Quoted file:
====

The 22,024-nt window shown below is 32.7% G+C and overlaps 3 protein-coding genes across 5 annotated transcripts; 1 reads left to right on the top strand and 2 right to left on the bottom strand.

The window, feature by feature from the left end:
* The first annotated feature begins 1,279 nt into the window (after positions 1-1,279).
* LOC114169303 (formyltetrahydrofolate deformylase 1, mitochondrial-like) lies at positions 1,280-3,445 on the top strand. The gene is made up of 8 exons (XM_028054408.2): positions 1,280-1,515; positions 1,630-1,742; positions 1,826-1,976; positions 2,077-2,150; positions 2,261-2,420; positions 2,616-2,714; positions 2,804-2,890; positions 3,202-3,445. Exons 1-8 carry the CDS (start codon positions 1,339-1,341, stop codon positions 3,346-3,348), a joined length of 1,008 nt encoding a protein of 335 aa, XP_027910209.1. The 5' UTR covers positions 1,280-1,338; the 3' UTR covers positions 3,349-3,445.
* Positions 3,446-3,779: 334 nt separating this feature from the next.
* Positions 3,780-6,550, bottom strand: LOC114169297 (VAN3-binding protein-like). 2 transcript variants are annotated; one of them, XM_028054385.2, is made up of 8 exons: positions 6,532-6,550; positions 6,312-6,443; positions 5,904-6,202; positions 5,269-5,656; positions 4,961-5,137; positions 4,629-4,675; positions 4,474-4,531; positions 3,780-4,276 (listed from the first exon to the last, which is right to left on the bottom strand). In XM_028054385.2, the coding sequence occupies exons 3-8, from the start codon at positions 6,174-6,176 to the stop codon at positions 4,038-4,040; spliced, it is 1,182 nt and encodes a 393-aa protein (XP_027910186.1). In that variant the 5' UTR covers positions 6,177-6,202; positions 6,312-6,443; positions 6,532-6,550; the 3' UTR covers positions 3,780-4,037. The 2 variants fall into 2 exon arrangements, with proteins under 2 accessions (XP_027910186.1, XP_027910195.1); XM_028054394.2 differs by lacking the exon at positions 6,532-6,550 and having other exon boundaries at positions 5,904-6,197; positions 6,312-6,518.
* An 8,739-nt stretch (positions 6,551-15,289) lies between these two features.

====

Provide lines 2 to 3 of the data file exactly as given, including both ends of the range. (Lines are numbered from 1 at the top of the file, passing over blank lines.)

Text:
The window, feature by feature from the left end:
* The first annotated feature begins 1,279 nt into the window (after positions 1-1,279).